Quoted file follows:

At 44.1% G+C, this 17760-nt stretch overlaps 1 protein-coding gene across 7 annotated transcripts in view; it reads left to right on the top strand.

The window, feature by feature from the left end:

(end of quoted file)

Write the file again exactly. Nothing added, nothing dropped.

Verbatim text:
At 44.1% G+C, this 17760-nt stretch overlaps 1 protein-coding gene across 7 annotated transcripts in view; it reads left to right on the top strand.

The window, feature by feature from the left end: